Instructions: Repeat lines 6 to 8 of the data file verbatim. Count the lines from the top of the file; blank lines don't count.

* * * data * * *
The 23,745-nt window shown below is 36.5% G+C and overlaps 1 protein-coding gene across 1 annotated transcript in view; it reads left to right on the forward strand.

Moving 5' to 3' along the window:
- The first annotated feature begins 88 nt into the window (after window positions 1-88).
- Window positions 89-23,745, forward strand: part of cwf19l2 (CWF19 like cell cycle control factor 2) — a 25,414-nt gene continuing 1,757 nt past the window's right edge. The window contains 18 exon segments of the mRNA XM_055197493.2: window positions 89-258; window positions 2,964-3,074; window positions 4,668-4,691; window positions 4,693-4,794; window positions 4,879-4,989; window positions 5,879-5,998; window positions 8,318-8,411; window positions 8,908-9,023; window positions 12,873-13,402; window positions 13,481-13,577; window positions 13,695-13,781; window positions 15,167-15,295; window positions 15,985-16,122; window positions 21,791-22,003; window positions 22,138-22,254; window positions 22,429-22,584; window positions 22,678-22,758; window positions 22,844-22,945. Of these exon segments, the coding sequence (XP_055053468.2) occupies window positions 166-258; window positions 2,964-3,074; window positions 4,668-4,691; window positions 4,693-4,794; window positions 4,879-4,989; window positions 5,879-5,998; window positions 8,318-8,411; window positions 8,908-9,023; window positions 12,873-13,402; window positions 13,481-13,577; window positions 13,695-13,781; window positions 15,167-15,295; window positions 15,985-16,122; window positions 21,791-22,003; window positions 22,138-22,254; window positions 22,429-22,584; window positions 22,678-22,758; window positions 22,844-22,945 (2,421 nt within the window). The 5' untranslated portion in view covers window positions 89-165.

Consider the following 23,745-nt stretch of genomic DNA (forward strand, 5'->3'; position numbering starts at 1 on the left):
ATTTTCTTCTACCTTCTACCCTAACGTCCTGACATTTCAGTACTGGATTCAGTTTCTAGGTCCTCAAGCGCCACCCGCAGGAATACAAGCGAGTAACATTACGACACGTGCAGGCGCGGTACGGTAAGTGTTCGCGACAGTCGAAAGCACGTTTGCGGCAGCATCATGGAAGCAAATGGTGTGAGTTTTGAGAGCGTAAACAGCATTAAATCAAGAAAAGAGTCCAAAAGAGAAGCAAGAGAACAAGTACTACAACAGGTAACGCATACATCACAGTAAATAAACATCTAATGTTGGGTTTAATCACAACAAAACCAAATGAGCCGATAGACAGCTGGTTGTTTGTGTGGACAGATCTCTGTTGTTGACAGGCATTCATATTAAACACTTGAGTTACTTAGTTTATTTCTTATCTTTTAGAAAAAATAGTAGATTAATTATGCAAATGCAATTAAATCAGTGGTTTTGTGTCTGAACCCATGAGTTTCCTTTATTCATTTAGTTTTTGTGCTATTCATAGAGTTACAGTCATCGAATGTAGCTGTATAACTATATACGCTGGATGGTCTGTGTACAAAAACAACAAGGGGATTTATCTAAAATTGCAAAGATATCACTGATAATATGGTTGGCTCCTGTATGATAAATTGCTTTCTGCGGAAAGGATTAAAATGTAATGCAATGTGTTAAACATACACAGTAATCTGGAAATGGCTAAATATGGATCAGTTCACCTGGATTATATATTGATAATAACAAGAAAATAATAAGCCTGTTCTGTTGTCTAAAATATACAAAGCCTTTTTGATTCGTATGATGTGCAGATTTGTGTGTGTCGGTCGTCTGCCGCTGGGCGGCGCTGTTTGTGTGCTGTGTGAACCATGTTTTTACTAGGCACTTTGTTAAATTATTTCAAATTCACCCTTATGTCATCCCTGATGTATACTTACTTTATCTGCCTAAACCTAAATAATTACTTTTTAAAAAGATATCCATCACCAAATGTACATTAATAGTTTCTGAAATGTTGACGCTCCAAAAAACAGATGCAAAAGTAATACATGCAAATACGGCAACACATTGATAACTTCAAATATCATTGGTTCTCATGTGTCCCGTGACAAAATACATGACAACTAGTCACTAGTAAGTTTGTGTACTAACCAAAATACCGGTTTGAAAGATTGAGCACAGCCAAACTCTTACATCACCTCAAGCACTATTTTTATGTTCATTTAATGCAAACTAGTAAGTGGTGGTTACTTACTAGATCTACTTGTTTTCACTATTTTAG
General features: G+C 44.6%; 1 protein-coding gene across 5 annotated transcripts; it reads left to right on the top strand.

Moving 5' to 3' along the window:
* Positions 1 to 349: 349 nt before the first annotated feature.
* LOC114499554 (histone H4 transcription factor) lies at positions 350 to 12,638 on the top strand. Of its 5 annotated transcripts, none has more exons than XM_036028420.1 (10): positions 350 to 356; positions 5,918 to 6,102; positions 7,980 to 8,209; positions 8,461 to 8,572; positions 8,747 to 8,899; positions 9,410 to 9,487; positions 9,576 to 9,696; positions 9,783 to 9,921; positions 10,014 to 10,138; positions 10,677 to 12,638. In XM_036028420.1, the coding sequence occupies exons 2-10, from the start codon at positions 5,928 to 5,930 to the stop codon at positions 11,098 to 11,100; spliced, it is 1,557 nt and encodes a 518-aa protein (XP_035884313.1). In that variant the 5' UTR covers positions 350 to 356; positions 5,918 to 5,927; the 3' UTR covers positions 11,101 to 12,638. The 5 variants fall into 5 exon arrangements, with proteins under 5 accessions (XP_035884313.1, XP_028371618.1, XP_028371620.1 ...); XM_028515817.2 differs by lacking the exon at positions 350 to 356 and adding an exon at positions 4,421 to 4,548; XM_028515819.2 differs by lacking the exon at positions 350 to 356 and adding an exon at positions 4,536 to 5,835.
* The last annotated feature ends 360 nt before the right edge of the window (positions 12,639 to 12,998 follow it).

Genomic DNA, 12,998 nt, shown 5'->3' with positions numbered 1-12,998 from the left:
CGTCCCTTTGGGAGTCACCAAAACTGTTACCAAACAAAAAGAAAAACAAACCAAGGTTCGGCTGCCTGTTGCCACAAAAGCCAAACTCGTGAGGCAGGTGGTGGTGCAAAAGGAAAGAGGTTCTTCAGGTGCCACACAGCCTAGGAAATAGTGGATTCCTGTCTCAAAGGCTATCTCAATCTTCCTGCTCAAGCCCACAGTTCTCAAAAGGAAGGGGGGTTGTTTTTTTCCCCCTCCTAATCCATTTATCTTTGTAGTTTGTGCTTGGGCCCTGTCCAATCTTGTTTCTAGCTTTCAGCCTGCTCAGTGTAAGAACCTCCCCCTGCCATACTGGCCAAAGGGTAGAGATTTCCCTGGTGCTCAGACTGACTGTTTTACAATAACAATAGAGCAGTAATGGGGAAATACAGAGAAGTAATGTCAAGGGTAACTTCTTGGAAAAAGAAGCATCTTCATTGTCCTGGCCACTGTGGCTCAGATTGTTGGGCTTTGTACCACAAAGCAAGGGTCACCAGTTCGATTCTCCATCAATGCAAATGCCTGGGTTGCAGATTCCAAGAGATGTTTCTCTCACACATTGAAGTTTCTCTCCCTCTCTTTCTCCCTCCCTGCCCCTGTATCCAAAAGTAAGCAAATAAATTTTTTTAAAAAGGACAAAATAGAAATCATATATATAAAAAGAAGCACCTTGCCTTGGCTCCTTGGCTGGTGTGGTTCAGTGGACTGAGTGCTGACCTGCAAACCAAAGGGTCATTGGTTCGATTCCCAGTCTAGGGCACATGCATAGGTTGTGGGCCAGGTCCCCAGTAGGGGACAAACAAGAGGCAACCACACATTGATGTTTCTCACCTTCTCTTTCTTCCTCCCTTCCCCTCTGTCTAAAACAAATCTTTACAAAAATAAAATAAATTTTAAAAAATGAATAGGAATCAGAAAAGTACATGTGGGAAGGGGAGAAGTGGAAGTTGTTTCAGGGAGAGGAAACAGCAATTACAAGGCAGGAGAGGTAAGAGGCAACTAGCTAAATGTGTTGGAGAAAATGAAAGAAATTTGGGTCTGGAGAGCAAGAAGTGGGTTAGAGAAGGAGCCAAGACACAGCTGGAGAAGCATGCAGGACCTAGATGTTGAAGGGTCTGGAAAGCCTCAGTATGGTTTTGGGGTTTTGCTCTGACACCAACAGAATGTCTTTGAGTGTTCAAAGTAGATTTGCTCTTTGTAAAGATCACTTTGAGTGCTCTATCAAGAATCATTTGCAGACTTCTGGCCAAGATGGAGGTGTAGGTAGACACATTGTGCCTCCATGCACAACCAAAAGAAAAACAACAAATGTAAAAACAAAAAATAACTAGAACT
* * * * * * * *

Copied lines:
ATTTTCTTCTACCTTCTACCCTAACGTCCTGACATTTCAGTACTGGATTCAGTTTCTAGGTCCTCAAGCGCCACCCGCAGGAATACAAGCGAGTAACATTACGACACGTGCAGGCGCGGTACGGTAAGTGTTCGCGACAGTCGAAAGCACGTTTGCGGCAGCATCATGGAAGCAAATGGTGTGAGTTTTGAGAGCGTAAACAGCATTAAATCAAGAAAAGAGTCCAAAAGAGAAGCAAGAGAACAAGTACTACAACAGGTAACGCATACATCACAGTAAATAAACATCTAATGTTGGGTTTAATCACAACAAAACCAAATGAGCCGATAGACAGCTGGTTGTTTGTGTGGACAGATCTCTGTTGTTGACAGGCATTCATATTAAACACTTGAGTTACTTAGTTTATTTCTTATCTTTTAGAAAAAATAGTAGATTAATTATGCAAATGCAATTAAATCAGTGGTTTTGTGTCTGAACCCATGAGTTTCCTTTATTCATTTAGTTTTTGTGCTATTCATAGAGTTACAGTCATCGAATGTAGCTGTATAACTATATACGCTGGATGGTCTGTGTACAAAAACAACAAGGGGATTTATCTAAAATTGCAAAGATATCACTGATAATATGGTTGGCTCCTGTATGATAAATTGCTTTCTGCGGAAAGGATTAAAATGTAATGCAATGTGTTAAACATACACAGTAATCTGGAAATGGCTAAATATGGATCAGTTCACCTGGATTATATATTGATAATAACAAGAAAATAATAAGCCTGTTCTGTTGTCTAAAATATACAAAGCCTTTTTGATTCGTATGATGTGCAGATTTGTGTGTGTCGGTCGTCTGCCGCTGGGCGGCGCTGTTTGTGTGCTGTGTGAACCATGTTTTTACTAGGCACTTTGTTAAATTATTTCAAATTCACCCTTATGTCATCCCTGATGTATACTTACTTTATCTGCCTAAACCTAAATAATTACTTTTTAAAAAGATATCCATCACCAAATGTACATTAATAGTTTCTGAAATGTTGACGCTCCAAAAAACAGATGCAAAAGTAATACATGCAAATACGGCAACACATTGATAACTTCAAATATCATTGGTTCTCATGTGTCCCGTGACAAAATACATGACAACTAGTCACTAGTAAGTTTGTGTACTAACCAAAATACCGGTTTGAAAGATTGAGCACAGCCAAACTCTTACATCACCTCAAGCACTATTTTTATGTTCATTTAATGCAAACTAGTAAGTGGTGGTTACTTACTAGATCTACTTGTTTTCACTATTTTAG
General features: G+C 44.6%; 1 protein-coding gene across 5 annotated transcripts; it reads left to right on the top strand.

Moving 5' to 3' along the window: